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Following Political Pressure, Citizen-Led Rural Libraries Shut Down in China

Citizen-run libraries forced to shut down. Chinese social media image via China Digital Times.

Citizen-run libraries forced to shut down. Chinese social media image via China Digital Times.

China's rural areas don't receive the same education resources that the country's wealthier urban centers do. This gap is a widely acknowledged problem, and many organizations have been established to improve the facilities in rural China and ensure that the students there aren't left behind.

However, Chinese authorities don't exactly welcome citizen-led initiatives with open arms, and recently an independent library project called China Rural Library (CRL) was forced to close due to political pressure.

CRL announced the closure of its library project on Sept. 18, 2014, on popular microblogging website Sina Weibo and published an open letter explaining the pressure they faced. The letter went viral on Chinese social media and was later censored by the authorities. Independent news website China Digital Times published a copy of the letter on Google Plus.

The letter revealed that the Ministry of Culture, the Ministry of Education and the Police Security Bureau started imposing pressure on CRL's library project since June this year. In some cases, the authorities raid the libraries of books that discuss religion. For example, the sociology classic, The Protestant Ethic and the Spirit of Capitalism, by Max Weber was confiscated. Their online volunteer recruitment platform and souvenir shop were also forced to shut down. By September, 19 libraries across the countries were forced to shut down. CRL stressed that “none of its libraries are voluntarily closed for mismanagement reasons”.

Established in 2007, CRL's mission is to “help rural teenagers grow into healthy, normal modern citizens ” by providing free access to books. During the past seven years, it has partnered with local schools and government-owned libraries and set up 22 libraries across 11 provinces in China. The project is supported by donations and volunteer support.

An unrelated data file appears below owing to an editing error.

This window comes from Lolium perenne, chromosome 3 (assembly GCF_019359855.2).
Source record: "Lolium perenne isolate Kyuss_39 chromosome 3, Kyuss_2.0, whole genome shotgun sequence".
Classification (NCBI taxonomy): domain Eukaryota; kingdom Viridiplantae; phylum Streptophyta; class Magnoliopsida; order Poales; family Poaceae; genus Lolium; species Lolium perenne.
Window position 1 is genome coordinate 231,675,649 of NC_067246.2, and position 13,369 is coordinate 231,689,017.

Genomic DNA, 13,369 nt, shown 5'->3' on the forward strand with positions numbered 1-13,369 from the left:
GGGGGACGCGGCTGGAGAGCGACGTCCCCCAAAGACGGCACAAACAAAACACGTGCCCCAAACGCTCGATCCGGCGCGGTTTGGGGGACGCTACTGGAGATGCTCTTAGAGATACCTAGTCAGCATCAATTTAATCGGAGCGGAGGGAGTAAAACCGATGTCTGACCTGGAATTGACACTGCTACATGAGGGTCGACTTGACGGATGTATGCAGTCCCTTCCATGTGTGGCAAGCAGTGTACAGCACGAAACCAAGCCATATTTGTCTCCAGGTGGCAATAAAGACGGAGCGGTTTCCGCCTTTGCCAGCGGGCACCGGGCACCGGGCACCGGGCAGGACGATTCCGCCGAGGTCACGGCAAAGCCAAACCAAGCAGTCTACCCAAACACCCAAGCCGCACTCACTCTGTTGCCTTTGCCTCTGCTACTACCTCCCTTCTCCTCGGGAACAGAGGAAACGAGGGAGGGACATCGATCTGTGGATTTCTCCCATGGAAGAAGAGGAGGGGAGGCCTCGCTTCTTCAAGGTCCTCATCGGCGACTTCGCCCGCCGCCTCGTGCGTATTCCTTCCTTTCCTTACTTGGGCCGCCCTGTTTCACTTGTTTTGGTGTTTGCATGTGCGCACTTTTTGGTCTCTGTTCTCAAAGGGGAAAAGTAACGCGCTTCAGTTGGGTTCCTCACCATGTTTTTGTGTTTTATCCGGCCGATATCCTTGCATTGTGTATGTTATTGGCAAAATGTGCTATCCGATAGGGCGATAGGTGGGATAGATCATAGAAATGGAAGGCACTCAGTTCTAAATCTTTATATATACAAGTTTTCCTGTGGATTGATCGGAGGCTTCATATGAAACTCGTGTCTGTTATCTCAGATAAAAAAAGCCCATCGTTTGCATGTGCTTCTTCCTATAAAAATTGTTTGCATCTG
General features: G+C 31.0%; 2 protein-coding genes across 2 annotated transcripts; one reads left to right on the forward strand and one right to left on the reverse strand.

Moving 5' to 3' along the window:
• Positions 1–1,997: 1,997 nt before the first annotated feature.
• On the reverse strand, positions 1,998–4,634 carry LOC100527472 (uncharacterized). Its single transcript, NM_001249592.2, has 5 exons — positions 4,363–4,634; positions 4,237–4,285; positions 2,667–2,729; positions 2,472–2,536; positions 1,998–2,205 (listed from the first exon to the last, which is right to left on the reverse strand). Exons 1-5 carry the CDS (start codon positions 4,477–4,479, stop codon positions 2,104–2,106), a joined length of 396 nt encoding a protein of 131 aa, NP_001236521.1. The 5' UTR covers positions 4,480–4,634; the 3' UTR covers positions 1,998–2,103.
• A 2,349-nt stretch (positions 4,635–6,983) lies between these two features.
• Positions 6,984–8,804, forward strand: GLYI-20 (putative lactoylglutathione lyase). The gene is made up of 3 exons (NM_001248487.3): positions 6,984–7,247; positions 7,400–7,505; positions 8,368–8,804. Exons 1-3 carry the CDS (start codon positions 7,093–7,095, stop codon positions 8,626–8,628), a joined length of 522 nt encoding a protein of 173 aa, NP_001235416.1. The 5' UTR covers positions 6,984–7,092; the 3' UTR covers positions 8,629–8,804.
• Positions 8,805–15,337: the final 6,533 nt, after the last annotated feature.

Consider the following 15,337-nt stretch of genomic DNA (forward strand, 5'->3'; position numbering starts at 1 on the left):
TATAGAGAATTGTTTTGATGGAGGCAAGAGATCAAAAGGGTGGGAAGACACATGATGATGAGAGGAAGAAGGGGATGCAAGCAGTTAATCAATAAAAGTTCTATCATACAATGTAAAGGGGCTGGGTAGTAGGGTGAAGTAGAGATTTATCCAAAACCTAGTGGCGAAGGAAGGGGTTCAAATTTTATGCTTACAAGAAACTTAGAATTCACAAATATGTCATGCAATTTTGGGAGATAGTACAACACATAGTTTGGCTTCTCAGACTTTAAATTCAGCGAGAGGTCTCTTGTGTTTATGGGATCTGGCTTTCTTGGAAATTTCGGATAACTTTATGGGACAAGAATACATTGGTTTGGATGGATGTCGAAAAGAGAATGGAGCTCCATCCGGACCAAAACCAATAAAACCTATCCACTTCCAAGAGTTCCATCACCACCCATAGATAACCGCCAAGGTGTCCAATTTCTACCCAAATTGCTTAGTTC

The founder of CRL, Li Yingqiang, received his master degree in economics from Peking University and wished to boost literacy and education through public libraries after having witnessed a lack of quality education in rural China.

There is speculation that foreign donations and Li Yingqiang’s Christian beliefs might have upset authorities. But Li Yingqiang clarified that while the organization received a total of 15,000 euros in small grants from a German foundation, that foundation was founded by a Chinese living overseas, and all the donations are from Chinese citizens and organizations. In 2013, Li left his position as the chief executive of CRL and also resigned as director at the end of 2014.

Since CRL is a non-political and non-religious charity group, the nationwide crackdown on its libraries attracted many online comments. A former volunteer from CRL offered an explanation of its closure on Zhihu, a question and answer platform:

立人的一个问题就是步子走得太快了。原本意义上来说无论是立人乡村图书馆还是大朋友计划还是燃灯者计划还是乡村女生计划都没错,但是在图书馆本身根基并不稳的情况下搞了一个立人大学这本身在我看来就是很作死的行为。立大无论从哪个方面来说右这个字暴露无疑。

CRL’s real problem is that it developed too fast. While most of its projects, including the public libraries, elderly friends [a mentor project], torch and rural school girl projects are still in their infancy, the bold act of launching the Liren University [a summer camp project which was forced to be cancelled] brought the organization down.

As education is a major battlefield for the ideological struggle against western universal values like “citizen right”, any education initiatives which are outside the direct control of the Chinese Communist Party is forbidden.

Weibo user and a former supporter of CRL, “Pursuing empty dream” (@空空追梦), believed the shutdown was a result of management problems rather than political pressure:

出了这么大的事。一个本是消极自由的象征的图书馆成了出头鸟,管理层不去反思,自省。一味的用要对NGO动手,是因为“公民”,为了维持愚民政策等大而无当,没有根据的言辞推脱责任、躲避指责,这才是最令我伤心的地方。所以作为知名立人之友,在这个关头,我要泼冷水,敲丧钟,煽风点火。

Such a big mess. The library project, which was originally a passive symbol of freedom, had become the clamp-down project. Instead of reflecting on what's gone wrong, the management kept talking about NGO principles and “citizens” and blaming the authorities’ policy. It is disheartening to see people not taking responsibility. As a friend of Liren, I have to pour cold water, ring the funeral bell and light up the fire at this critical moment.

Popular Weibo user, “the myth of social work” (@社工迷思), believed the problem was rooted in the relationship between government administration and NGOs:

多家立人图书馆被关一事让人反思和质疑当下“社会组织大发展”的泡沫形式,行政干预公益是当前ngo面临的巨大挑战,它直接影响着公益慈善和社会组织发展是否正常及健康。

The closure of Liren libraries forced us to reflect upon the bubbles of “the big development of social organization”. Administrative intervention is the biggest challenge an NGO faces today. It determines whether the philanthropy and civil organizations can grow healthily in China.

Taiwanese Professor Shih-Hung Lo, who studied the development of civil society in mainland China, wrote on his blog:

在當下的中國大陸,從事民間公益活動已經變成為危險事業,任何自主的民間公益活動,哪怕再怎麼遠離政治,都隨時可能引來當局的粗暴鎮壓。立人鄉村圖書館被關閉的不幸事件,不僅對中國大陸的總體社會發展狀況發出了令人不安的訊號,也將使更多人對漸進改革失去最後一絲希望。

On China’s mainland, philanthropy and civil society have become dangerous professions. No matter how hard they try to shy away from politics, there could be the target of a crackdown by authorities. The closure of China's rural libraries is an unsettling signal of current condition of society on the mainland, destroying the last hope of those who want gradual reform in China.

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